SEC to discuss future football schedule format at Spring meetings

By Kevin Kelley -

SECThe 2012 SEC Spring meetings begin today at the Sandestin Hilton in Destin, Florida One of the topics this week will be the future schedule format for football.

Over the weekend, SEC schedule guru and consultant Larry Templeton indicated that the conference will likely go with the 6-1-1 format. This format means each team plays six divisional games, one permanent cross-division opponent and one rotating cross-division team.

The 6-1-1 model is what the SEC is using in 2012 after expanding to add Missouri and Texas A&M.

“I’ve been around this (SEC) group enough to know that when they get together for four days there’s a lot of things that change from Tuesday to Friday,” Templeton said, chuckling. “But I wouldn’t look for a lot of change in the permanents if truly the 6-1-1 is what we end up with.”

The 6-1-1 format allows for historical rivalries to continue, such as Auburn-Georgia and Alabama-Tennessee. But this model also means it will take 12 years for each team to play every team from the opposite division, compared to only five years under the old 5-1-2.

Another option for the 6-1-1 format is to play each team from the other division in succession, rather than playing one team home-and-home and then moving to the next team. In that scenario, each SEC team could play all of the other teams in the opposite division in six years rather than twelve.

The SEC should also set the permanent cross-division rivals this week. Based on comments made back in March, Arkansas will partner with Missouri while South Carolina will pair with Texas A&M. If that holds true, here is what the seven cross-division pairings will look like (East – West):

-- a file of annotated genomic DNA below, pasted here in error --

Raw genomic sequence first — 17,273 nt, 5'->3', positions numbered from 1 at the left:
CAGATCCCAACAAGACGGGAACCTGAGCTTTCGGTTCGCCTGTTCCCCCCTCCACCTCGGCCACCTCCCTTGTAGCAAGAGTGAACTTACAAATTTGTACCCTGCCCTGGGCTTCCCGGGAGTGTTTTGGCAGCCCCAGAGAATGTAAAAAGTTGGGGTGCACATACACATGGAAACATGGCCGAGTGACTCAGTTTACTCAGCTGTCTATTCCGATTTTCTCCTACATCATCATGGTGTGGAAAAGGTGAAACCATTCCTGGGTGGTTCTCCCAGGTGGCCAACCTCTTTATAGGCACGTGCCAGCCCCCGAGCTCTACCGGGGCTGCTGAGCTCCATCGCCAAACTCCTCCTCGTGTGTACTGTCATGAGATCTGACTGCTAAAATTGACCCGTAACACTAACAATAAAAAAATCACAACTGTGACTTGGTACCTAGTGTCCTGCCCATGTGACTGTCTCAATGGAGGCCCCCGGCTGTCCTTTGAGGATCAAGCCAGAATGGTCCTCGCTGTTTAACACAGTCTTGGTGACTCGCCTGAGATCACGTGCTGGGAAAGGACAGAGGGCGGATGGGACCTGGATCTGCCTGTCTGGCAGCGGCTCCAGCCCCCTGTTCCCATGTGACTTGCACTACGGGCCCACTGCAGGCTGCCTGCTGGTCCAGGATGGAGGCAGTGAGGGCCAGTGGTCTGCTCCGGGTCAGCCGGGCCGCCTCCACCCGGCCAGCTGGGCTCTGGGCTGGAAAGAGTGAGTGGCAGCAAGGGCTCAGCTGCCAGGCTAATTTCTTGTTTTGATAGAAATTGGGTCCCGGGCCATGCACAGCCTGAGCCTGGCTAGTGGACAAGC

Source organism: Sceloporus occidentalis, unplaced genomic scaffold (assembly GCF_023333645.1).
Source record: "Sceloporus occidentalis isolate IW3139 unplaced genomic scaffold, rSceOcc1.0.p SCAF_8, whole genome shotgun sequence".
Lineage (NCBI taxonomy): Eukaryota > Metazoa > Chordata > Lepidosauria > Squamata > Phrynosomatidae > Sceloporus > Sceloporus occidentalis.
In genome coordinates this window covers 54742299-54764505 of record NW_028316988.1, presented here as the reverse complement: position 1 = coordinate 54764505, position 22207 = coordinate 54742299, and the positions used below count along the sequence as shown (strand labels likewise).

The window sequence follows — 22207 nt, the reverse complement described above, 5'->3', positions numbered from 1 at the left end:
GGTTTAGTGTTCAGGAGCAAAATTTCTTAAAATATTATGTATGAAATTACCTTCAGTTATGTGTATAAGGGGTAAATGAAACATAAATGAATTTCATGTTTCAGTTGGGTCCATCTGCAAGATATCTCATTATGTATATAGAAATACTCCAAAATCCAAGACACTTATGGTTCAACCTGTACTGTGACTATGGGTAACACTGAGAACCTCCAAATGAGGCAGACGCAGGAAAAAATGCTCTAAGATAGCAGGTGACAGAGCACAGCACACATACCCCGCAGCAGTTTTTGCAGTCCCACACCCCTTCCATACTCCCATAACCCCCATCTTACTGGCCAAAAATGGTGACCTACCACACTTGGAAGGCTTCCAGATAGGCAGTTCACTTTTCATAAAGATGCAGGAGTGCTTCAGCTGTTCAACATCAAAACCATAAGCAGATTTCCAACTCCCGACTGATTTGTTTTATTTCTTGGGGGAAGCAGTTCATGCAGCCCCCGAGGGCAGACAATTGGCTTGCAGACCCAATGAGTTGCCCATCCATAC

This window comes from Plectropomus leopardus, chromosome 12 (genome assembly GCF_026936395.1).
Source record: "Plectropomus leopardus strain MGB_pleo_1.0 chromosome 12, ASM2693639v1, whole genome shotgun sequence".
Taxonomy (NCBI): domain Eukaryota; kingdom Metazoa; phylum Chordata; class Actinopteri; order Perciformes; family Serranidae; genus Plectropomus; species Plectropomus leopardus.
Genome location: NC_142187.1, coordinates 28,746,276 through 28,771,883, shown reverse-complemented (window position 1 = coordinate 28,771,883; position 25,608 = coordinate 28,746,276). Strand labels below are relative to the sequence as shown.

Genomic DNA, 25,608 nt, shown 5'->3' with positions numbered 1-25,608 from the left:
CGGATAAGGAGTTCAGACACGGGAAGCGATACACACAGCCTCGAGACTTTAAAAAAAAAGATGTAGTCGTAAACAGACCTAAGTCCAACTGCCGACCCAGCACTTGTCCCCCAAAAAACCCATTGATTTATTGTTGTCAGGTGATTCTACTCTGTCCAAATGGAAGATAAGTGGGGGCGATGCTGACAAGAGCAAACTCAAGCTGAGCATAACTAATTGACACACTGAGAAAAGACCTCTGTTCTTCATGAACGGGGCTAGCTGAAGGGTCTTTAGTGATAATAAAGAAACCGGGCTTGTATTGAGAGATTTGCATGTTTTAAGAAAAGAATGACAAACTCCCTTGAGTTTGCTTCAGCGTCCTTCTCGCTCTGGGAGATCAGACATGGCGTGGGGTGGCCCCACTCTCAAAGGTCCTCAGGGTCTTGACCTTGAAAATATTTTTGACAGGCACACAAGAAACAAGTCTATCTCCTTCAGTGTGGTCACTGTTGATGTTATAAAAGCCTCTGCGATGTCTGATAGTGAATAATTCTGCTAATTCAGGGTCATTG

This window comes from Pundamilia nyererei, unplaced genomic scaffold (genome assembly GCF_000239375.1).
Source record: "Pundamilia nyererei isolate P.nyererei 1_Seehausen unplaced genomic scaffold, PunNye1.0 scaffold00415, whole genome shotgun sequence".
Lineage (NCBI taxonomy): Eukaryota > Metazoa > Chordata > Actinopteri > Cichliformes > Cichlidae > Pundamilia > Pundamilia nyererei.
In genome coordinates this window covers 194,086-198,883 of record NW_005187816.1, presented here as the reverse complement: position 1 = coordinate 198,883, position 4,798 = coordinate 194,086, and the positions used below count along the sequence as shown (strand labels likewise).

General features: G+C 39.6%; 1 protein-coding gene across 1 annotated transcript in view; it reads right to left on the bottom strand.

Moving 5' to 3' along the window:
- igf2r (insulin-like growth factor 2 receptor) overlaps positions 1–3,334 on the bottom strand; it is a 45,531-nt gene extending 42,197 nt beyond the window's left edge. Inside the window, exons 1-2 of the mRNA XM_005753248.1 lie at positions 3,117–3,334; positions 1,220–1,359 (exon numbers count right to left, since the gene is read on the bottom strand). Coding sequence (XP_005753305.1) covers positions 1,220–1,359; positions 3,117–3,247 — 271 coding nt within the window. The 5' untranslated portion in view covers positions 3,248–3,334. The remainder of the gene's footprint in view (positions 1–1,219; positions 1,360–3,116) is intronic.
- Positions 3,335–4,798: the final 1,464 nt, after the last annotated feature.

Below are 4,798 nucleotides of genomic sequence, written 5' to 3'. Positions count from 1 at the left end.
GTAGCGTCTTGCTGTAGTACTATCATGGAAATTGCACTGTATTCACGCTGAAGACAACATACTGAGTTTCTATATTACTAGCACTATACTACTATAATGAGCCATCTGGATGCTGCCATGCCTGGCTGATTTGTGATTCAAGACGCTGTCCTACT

• Florida – LSU
  • Georgia – Auburn
  • Kentucky – Mississippi State
  • Missouri – Arkansas
  • South Carolina – Texas A&M
  • Tennessee – Alabama
  • Vanderbilt – Ole Miss

After the 6-1-1 format and permanent cross-division rivals are agreed upon, Templeton needs to know how many years he can schedule that format. That could range anywhere from one to 13 years.

If the SEC does release a scheduling format for future seasons, we expect it to list the opponents for each year but not the dates. That is how the conference has historically released their football scheduling information.

Comments (20)

Damn. I would’ve liked to see Mizzou-A&M and South Carolina-Arkansas as permanent rivals.

An annual Arkansas – Missouri game is a natural being neighboring states. The Hogs have nothing in common with SC except both came into the SEC together in 1992.

So Florida will play Alabama (as one example) once every 6 years. Or to look at it another way, Florida will visit Tuscaloosa once every 12 years.

Also I agree with Kro, are better long term matchups.

Mizzou-A&M would be better in my opinion. A&M has about as much in common with SC that Arkansas does, except both of them entered the SEC 20 years ago. A&M-Mizzou makes sense to me since they are both entering the SEC at the same time and both came from the Big 12.

SC is not an obvious match for either Arky or A&M. Mizzou borders Arky so that makes the most sense. Everyone else wants to keep their partners.

Haha. SEC still hides behind an 8 game schedule despite softening up their conference with Mizzou & Aggie. Meanwhile, everyone else heads towards 9 conference games. Can’t wait for more Mizzou v Florida & less Bama v Florida. Should be awesome!

The Dude is right on. The SEC continues to hide from the tougher non conference opponents and pads their conference schedule with an eight league schedule. Hard to give The SEC much love with their approach.

Let’s see…Alabama vs. Michigan, Ole Miss vs. Texas, LSU vs. Washington, Auburn vs. Clemson, Florida vs. Florida State, Georgia vs. Georgia Tech, S. Carolina vs. Clemson, Tennessee vs. NC State and even Vandy vs. Northwestern and Wake Forest. What is the SEC hiding from again??

Theyre Hiding from a full schedule. B12, P12, & soon ACC already play 9 conference games AND meaningful ooc games as well.

Hey, when was the last time Florida played an ooc game outside their state? 1990? 1991? Keep loading up on patsies, avoiding conference losses, and be sure to play 99% of your ooc & bowl games in the deep south.